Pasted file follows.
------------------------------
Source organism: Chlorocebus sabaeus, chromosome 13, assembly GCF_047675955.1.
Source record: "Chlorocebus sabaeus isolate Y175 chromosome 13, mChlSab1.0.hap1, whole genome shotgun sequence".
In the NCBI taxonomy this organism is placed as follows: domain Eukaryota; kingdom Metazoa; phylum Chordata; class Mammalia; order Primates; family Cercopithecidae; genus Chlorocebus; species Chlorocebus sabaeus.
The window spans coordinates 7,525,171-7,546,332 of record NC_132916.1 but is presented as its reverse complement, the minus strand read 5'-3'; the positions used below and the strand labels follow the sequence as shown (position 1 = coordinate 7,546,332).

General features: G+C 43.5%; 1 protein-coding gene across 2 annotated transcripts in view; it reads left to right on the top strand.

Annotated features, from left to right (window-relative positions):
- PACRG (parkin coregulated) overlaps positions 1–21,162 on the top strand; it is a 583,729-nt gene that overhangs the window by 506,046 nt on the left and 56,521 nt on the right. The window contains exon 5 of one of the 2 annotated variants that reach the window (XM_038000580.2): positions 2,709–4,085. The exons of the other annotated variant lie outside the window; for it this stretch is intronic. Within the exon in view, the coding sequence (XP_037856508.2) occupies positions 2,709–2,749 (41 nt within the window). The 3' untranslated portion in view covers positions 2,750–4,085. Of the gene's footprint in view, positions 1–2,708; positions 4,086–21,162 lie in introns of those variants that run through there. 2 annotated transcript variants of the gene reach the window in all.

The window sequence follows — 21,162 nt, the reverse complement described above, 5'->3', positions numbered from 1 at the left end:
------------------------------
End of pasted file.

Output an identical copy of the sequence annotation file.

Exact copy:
Source organism: Chlorocebus sabaeus, chromosome 13, assembly GCF_047675955.1.
Source record: "Chlorocebus sabaeus isolate Y175 chromosome 13, mChlSab1.0.hap1, whole genome shotgun sequence".
In the NCBI taxonomy this organism is placed as follows: domain Eukaryota; kingdom Metazoa; phylum Chordata; class Mammalia; order Primates; family Cercopithecidae; genus Chlorocebus; species Chlorocebus sabaeus.
The window spans coordinates 7,525,171-7,546,332 of record NC_132916.1 but is presented as its reverse complement, the minus strand read 5'-3'; the positions used below and the strand labels follow the sequence as shown (position 1 = coordinate 7,546,332).

General features: G+C 43.5%; 1 protein-coding gene across 2 annotated transcripts in view; it reads left to right on the top strand.

Annotated features, from left to right (window-relative positions):
- PACRG (parkin coregulated) overlaps positions 1–21,162 on the top strand; it is a 583,729-nt gene that overhangs the window by 506,046 nt on the left and 56,521 nt on the right. The window contains exon 5 of one of the 2 annotated variants that reach the window (XM_038000580.2): positions 2,709–4,085. The exons of the other annotated variant lie outside the window; for it this stretch is intronic. Within the exon in view, the coding sequence (XP_037856508.2) occupies positions 2,709–2,749 (41 nt within the window). The 3' untranslated portion in view covers positions 2,750–4,085. Of the gene's footprint in view, positions 1–2,708; positions 4,086–21,162 lie in introns of those variants that run through there. 2 annotated transcript variants of the gene reach the window in all.

The window sequence follows — 21,162 nt, the reverse complement described above, 5'->3', positions numbered from 1 at the left end: